In the beginning, relationships are awkward. There’s the first date which is always paired with ample self-consciousness. It’s followed by plenty of doubt, as you wonder if you should text or wait. If you play it right, you’ll eventually have to cope with your embarrassing humanness slipping out, like the first audible queef. If you decide you like each other enough, the first argument is inevitable. Like everything else, it will be weird because you won’t understand each other well yet, and won’t be sure if you even want the other person to know all of who you are. During this tricky preliminary stage, most of us wish the relationship would just hurry along and get to a more comfortable and established place. And although you might get to the point of pooping with the door open, long term relationships can be just as uncomfortable, but in different ways. They present challenges that force us to not only see other sides of another, but of ourselves. That’s what relationships do, expose people. It’s mostly beautiful, but sometimes hard.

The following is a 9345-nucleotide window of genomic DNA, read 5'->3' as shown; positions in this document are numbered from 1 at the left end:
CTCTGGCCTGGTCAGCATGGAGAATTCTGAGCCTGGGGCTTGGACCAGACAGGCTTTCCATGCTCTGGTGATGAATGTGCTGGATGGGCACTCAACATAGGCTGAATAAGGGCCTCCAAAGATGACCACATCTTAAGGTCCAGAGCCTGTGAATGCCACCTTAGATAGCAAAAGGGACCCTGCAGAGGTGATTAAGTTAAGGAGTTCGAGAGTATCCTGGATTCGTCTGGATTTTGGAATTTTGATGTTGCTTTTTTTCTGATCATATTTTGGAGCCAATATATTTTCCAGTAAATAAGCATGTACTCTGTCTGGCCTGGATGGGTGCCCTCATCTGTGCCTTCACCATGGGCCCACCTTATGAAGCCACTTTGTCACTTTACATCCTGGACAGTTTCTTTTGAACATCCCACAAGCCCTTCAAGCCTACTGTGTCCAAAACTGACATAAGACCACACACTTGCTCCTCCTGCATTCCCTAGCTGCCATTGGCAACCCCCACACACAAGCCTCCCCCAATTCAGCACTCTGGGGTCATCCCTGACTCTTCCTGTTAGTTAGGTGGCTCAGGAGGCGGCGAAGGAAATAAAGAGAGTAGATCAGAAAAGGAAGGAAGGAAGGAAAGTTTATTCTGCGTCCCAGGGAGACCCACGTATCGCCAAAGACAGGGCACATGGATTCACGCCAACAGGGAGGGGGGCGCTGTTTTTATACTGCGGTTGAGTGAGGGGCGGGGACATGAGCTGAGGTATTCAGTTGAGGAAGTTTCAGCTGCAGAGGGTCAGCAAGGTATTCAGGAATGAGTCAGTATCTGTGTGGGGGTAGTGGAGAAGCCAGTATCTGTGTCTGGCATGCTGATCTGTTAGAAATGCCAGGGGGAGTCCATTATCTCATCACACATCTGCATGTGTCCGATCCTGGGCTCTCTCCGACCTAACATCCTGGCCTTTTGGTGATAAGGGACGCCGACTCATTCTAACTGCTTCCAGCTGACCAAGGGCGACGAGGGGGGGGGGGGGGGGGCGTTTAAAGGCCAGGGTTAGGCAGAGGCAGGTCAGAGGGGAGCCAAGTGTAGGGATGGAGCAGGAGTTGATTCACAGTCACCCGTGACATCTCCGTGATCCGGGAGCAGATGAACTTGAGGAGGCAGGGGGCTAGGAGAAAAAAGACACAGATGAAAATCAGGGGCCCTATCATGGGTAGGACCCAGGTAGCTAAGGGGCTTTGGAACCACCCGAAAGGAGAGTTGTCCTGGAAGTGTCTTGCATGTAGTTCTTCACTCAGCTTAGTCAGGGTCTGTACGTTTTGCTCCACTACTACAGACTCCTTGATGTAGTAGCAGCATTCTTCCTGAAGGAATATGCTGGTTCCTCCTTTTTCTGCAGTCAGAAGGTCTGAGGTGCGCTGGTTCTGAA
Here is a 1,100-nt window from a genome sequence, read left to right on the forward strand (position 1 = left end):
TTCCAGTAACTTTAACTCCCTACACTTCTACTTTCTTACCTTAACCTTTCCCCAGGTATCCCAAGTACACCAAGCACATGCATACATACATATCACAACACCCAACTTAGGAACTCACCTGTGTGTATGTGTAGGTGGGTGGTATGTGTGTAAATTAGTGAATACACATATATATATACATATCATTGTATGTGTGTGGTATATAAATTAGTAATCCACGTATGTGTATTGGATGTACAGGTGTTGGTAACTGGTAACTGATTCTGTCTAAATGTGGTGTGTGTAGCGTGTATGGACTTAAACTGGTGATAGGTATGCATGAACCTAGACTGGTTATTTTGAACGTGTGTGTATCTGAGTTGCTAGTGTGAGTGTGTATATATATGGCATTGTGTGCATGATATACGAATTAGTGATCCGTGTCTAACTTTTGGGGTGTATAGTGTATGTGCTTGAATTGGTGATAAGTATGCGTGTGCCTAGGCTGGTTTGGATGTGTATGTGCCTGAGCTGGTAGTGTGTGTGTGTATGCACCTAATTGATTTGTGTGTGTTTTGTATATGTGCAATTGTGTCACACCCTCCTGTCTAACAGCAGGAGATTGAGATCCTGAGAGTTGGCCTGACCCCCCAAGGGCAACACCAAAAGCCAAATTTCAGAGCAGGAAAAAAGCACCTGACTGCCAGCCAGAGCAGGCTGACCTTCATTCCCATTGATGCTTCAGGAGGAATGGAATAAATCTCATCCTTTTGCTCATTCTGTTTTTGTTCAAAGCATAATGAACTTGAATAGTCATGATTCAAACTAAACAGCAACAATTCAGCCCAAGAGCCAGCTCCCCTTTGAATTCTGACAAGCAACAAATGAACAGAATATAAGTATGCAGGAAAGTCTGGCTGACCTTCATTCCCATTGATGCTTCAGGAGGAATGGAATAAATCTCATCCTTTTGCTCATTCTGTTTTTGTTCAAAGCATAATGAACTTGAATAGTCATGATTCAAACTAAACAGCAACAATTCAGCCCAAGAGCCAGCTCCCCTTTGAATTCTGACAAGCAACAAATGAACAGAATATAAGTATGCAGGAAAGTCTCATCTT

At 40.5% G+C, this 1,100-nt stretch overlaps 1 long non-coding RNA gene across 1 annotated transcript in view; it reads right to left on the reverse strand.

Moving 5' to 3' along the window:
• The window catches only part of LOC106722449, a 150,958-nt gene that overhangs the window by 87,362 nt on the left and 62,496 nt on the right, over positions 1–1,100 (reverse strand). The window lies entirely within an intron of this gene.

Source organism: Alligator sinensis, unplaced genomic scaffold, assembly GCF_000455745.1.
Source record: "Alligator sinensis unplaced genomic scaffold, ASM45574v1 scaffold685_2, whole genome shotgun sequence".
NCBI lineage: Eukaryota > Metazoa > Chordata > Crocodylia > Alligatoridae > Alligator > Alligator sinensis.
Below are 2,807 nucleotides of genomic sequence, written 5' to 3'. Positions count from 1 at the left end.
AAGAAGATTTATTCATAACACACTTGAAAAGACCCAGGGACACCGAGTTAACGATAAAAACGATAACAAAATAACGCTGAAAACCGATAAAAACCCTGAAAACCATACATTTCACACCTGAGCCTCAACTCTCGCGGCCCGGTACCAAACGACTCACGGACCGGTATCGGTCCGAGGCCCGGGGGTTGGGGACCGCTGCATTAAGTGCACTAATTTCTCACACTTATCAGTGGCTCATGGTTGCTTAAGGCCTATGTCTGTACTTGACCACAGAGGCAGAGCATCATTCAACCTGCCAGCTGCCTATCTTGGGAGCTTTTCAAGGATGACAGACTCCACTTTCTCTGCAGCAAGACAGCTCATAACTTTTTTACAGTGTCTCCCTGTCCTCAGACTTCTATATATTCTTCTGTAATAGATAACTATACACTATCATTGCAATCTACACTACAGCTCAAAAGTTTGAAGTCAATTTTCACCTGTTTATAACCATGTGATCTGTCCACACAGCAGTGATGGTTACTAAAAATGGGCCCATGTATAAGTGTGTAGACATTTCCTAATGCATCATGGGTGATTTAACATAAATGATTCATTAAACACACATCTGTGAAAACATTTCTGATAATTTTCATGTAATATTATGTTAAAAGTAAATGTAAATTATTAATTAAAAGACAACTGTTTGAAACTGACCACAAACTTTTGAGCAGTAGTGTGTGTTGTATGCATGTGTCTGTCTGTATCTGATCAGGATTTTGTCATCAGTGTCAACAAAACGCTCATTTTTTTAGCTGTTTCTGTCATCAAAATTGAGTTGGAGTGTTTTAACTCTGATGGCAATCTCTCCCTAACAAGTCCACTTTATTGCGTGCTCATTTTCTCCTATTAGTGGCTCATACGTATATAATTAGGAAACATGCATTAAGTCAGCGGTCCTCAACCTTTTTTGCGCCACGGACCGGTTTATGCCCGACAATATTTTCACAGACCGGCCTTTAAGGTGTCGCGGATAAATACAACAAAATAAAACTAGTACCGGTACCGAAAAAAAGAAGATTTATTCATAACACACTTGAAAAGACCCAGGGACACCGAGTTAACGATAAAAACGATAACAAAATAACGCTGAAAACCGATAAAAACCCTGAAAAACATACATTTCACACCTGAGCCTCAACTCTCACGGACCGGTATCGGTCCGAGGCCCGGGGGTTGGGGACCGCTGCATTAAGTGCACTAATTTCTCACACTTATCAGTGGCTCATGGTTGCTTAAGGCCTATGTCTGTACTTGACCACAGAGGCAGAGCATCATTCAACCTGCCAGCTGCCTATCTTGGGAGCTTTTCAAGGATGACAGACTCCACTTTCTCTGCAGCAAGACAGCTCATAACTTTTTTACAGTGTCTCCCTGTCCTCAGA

Here are 8 ways long-term relationships are uncomfortable:
1.) You discover that everyone is annoying, even yourself. When you are with someone long enough you will find a benign little mannerism that bugs the shit out of you. It won’t even make sense, like the way their bag of chips crinkles or the way their ears move. But while you are busy getting annoyed by your partner, they’re getting annoyed by you, too. So even though it’s fair, it’s still kind of tough to digest. I never thought of myself as annoying before, but now I know the truth. (Don’t feel bad for me- you’re annoying, too.)